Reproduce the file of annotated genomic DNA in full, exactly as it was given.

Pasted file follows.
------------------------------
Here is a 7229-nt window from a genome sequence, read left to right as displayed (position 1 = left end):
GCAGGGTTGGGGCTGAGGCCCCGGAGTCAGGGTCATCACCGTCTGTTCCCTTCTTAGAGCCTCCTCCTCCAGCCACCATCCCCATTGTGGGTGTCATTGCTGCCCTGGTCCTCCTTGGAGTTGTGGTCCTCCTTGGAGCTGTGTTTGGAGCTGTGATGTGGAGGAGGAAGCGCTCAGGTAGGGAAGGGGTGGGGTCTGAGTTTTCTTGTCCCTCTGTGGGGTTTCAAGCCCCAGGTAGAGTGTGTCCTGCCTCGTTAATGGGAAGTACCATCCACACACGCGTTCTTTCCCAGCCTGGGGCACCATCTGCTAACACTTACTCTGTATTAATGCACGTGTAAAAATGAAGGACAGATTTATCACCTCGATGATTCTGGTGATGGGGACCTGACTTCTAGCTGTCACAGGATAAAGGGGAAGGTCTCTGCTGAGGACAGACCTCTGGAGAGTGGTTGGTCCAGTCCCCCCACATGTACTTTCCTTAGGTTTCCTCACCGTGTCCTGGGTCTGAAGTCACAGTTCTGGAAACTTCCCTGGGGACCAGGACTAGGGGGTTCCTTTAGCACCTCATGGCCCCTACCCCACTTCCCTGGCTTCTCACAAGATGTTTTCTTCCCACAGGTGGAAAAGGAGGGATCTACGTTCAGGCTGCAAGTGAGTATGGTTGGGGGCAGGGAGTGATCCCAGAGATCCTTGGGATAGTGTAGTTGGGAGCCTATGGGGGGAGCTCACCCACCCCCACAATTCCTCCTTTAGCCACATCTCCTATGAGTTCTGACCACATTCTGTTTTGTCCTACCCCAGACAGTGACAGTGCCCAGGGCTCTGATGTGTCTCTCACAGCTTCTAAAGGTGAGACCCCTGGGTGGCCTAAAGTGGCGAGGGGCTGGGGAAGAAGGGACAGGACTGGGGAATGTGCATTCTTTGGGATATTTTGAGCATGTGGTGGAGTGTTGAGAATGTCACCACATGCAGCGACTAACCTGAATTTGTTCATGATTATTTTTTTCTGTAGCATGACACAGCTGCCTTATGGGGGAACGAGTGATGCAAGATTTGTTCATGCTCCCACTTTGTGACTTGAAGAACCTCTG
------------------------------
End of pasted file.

Here is a 7229-nt window from a genome sequence, read left to right as displayed (position 1 = left end):
GCAGGGTTGGGGCTGAGGCCCCGGAGTCAGGGTCATCACCGTCTGTTCCCTTCTTAGAGCCTCCTCCTCCAGCCACCATCCCCATTGTGGGTGTCATTGCTGCCCTGGTCCTCCTTGGAGTTGTGGTCCTCCTTGGAGCTGTGTTTGGAGCTGTGATGTGGAGGAGGAAGCGCTCAGGTAGGGAAGGGGTGGGGTCTGAGTTTTCTTGTCCCTCTGTGGGGTTTCAAGCCCCAGGTAGAGTGTGTCCTGCCTCGTTAATGGGAAGTACCATCCACACACGCGTTCTTTCCCAGCCTGGGGCACCATCTGCTAACACTTACTCTGTATTAATGCACGTGTAAAAATGAAGGACAGATTTATCACCTCGATGATTCTGGTGATGGGGACCTGACTTCTAGCTGTCACAGGATAAAGGGGAAGGTCTCTGCTGAGGACAGACCTCTGGAGAGTGGTTGGTCCAGTCCCCCCACATGTACTTTCCTTAGGTTTCCTCACCGTGTCCTGGGTCTGAAGTCACAGTTCTGGAAACTTCCCTGGGGACCAGGACTAGGGGGTTCCTTTAGCACCTCATGGCCCCTACCCCACTTCCCTGGCTTCTCACAAGATGTTTTCTTCCCACAGGTGGAAAAGGAGGGATCTACGTTCAGGCTGCAAGTGAGTATGGTTGGGGGCAGGGAGTGATCCCAGAGATCCTTGGGATAGTGTAGTTGGGAGCCTATGGGGGGAGCTCACCCACCCCCACAATTCCTCCTTTAGCCACATCTCCTATGAGTTCTGACCACATTCTGTTTTGTCCTACCCCAGACAGTGACAGTGCCCAGGGCTCTGATGTGTCTCTCACAGCTTCTAAAGGTGAGACCCCTGGGTGGCCTAAAGTGGCGAGGGGCTGGGGAAGAAGGGACAGGACTGGGGAATGTGCATTCTTTGGGATATTTTGAGCATGTGGTGGAGTGTTGAGAATGTCACCACATGCAGCGACTAACCTGAATTTGTTCATGATTATTTTTTTCTGTAGCATGACACAGCTGCCTTATGGGGGAACGAGTGATGCAAGATTTGTTCATGCTCCCACTTTGTGACTTGAAGAACCTCTG